A worthy follow up to the original C&C. In the C&C universe World War II didn't happen in quite the same way as we are told. After the war Albert Einstein uses a time machine to go back and assassinate the young Adolf Hitler, which subsequently prevents Nazi Germany from ever coming to power. Thus WWII is averted and the world proceeds into the 1950s in relative peace. As a result of the war not being there to cut down a whole generation of the best and brightest minds highly advanced technology is developed decades ahead of schedule, thus explaining why are there things such as GPS satellites in this time period. However without the Nazis to act as a counterweight the Soviet Union grows immensely powerful and begins to get territory ambitions of it's own. Thus WWII breaks out anyway with the Allied nations against the Soviet Union under Joseph Stalin (as well as an appearance by baddest dude in the history of video games, Kane.)
I score this one a little lower than the original as the game doesn't really do anything the first one didn't and changes a few things that were best left alone. Many of the units are recycled from the original game (as in allied light tanks, medium tanks, Soviet Mammoths, as well as nearly all the trooper graphics.) However there are lots of new units, such as Mig's, Yak fighters, medics, etc. Also this was the first game to feature a one of a kind "hero" unit that could only be built once (Tanya.) The two sides are a little unbalanced as the allies don't have an effective super weapon (the chronosphere could only transport one unit at a time) while the soviets have two, the Iron curtain and a one time Nuke (which was drastically weakened.) Soviets also have a major advantage when it comes to armor (as the allies are restricted to light and medium tanks, which need to be in force to be effective,) however they suffer from not having a comparable Tanya/commando unit. This game also introduced naval units to C&C. Soviets can only make subs, while Allies have a Cruiser unit that can lob shells from two screens away, however if the map has no water this advantage is neutralized.
Engineers have also been weakened significantly, as you can only capture a structure that is on the verge of exploding which effectively prevents engineer rushes as a viable strategy. Allies have very poor base defense, with the NOD turret and a machine gun bunker (neither or which are very effective,) while soviets get flame towers and Tesla coils, both of which are highly effective against troops and armor alike. This game also introduced a "radar jammer," which allowed you to block your enemy's view of your base and a GPS satellite to reveal the whole map, both of which would later appear in RA2. Perhaps the biggest innovations to the series involve various acts of subterfuge with spy and thief units that can do things like steal money and cut power to a base, however both are pretty useless beyond that (the spy would be significantly strengthened in the sequel to this game. ) This game is also the only in the series that includes indoor missions, which are kind of a mixed bag. They're interesting and challenging but mainly involve you moving engineers to certain places through a maze.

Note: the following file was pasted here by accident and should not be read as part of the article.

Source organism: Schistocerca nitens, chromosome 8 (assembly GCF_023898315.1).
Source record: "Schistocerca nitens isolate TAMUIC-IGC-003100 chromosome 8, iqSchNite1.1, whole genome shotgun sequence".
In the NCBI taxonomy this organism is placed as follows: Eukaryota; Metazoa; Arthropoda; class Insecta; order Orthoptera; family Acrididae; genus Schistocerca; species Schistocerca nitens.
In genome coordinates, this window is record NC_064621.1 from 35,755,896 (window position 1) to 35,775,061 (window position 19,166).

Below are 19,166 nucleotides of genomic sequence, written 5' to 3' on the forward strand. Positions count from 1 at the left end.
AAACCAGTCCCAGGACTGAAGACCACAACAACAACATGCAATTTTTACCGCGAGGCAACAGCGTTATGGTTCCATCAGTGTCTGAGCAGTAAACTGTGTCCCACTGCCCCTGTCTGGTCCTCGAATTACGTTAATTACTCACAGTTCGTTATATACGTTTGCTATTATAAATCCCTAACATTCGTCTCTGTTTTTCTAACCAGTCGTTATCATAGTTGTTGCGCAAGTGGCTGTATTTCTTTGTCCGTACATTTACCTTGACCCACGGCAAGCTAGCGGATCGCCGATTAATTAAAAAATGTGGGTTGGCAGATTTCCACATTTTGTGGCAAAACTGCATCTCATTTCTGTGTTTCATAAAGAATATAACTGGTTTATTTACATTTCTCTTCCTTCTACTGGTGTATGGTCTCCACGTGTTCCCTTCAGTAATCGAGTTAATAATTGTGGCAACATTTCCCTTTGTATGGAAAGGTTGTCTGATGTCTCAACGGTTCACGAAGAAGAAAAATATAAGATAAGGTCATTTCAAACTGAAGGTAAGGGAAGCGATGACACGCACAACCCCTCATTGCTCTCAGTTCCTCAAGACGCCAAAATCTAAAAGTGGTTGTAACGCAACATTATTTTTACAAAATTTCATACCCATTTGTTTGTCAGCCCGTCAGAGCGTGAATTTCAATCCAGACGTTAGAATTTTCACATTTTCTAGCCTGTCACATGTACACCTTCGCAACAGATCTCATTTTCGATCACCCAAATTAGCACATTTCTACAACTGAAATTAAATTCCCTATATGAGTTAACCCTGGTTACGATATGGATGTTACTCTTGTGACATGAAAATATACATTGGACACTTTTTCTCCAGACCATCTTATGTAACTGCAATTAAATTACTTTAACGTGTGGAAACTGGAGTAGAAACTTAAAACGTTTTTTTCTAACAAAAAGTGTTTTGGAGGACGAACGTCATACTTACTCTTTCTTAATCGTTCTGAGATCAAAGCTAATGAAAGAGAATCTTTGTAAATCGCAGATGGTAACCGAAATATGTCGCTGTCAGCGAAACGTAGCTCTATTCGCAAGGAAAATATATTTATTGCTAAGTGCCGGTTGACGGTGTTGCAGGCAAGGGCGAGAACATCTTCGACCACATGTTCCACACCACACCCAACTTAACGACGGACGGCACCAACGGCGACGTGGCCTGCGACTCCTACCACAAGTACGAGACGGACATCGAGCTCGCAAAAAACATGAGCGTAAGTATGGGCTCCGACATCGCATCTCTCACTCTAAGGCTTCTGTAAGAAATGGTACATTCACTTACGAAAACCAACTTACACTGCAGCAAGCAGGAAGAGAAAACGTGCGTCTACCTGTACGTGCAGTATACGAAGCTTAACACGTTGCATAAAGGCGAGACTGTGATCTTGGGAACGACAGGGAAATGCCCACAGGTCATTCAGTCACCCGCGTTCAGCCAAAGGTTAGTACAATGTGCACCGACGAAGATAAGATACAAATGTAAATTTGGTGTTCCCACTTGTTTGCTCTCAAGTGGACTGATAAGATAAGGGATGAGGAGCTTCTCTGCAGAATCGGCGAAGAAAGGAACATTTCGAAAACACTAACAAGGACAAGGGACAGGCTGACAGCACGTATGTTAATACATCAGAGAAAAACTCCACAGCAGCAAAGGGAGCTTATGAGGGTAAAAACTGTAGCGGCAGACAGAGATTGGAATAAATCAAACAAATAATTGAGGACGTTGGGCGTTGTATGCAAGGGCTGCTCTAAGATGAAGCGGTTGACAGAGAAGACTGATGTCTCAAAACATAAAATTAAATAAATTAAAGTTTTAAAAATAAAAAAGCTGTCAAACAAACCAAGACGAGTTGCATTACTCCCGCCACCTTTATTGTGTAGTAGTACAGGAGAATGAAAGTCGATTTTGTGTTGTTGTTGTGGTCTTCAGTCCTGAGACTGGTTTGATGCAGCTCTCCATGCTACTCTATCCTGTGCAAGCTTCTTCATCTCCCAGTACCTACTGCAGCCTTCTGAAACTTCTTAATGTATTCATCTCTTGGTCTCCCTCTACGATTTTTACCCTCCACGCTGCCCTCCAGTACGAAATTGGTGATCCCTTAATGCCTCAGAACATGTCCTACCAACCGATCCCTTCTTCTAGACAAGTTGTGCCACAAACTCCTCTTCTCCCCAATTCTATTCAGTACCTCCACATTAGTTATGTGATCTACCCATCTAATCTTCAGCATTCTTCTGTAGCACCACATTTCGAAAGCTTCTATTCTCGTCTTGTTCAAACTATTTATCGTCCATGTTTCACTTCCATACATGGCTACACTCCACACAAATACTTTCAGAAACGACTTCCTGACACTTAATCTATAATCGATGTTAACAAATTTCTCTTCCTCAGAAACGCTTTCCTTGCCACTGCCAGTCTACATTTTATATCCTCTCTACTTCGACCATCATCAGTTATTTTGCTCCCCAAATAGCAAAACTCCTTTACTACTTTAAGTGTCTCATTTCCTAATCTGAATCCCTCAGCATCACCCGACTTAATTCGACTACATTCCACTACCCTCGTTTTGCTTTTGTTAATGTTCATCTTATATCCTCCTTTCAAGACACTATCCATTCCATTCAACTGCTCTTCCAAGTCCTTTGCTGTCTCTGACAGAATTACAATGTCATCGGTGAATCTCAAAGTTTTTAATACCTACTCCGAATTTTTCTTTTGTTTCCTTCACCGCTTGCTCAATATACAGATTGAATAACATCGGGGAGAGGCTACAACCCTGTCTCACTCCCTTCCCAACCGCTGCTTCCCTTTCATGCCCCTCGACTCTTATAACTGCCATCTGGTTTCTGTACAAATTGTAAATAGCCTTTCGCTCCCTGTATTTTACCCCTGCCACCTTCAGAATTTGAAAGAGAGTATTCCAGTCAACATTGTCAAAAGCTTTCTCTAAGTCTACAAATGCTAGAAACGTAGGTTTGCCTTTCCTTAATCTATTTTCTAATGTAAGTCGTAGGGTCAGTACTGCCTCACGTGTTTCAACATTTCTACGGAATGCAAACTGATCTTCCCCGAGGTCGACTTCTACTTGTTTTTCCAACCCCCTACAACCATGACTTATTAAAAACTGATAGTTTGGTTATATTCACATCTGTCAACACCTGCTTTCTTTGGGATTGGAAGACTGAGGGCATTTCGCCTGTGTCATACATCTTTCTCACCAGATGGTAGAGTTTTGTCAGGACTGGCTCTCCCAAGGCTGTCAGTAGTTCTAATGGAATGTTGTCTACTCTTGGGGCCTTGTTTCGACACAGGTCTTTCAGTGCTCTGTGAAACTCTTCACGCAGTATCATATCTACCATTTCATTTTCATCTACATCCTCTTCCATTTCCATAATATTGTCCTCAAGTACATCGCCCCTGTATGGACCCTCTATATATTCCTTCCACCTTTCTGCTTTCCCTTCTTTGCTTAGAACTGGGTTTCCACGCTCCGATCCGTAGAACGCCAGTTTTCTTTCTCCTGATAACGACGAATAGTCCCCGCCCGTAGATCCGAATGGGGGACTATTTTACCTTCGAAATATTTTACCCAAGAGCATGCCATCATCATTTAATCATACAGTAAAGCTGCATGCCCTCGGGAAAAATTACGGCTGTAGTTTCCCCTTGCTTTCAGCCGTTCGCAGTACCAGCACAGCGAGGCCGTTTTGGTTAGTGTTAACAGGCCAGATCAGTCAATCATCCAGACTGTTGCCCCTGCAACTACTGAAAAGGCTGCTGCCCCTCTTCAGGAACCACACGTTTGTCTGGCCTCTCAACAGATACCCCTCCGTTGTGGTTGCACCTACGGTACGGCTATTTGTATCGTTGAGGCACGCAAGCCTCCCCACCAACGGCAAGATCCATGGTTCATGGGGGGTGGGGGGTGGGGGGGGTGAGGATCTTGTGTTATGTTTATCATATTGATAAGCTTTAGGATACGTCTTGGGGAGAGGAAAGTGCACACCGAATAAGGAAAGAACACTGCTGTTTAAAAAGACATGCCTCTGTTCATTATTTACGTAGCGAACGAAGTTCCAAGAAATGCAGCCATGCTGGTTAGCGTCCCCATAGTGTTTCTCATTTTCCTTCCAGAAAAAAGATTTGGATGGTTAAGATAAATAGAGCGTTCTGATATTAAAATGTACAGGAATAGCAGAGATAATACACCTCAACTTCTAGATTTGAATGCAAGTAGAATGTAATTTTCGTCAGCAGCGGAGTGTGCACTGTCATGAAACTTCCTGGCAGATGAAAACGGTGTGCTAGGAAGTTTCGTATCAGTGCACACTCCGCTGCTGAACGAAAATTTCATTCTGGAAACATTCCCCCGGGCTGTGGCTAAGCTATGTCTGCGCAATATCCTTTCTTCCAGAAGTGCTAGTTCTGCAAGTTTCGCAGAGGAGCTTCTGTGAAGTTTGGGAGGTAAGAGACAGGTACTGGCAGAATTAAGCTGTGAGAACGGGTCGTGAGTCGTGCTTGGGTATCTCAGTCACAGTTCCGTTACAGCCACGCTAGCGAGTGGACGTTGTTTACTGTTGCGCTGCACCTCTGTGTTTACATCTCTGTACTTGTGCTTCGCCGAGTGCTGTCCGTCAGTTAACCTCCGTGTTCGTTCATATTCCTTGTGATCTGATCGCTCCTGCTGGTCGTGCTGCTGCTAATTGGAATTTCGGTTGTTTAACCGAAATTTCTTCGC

The game is still pretty involving, and the on-disc missions are fun. You can still very occasionally play this on-line via Gamespy once in a while. The addition of attack dogs, spies, thieves, flame towers, etc. mix up the formula from the first C&C. I definitely recommend picking this one up to anyone out there who is a fan of the series.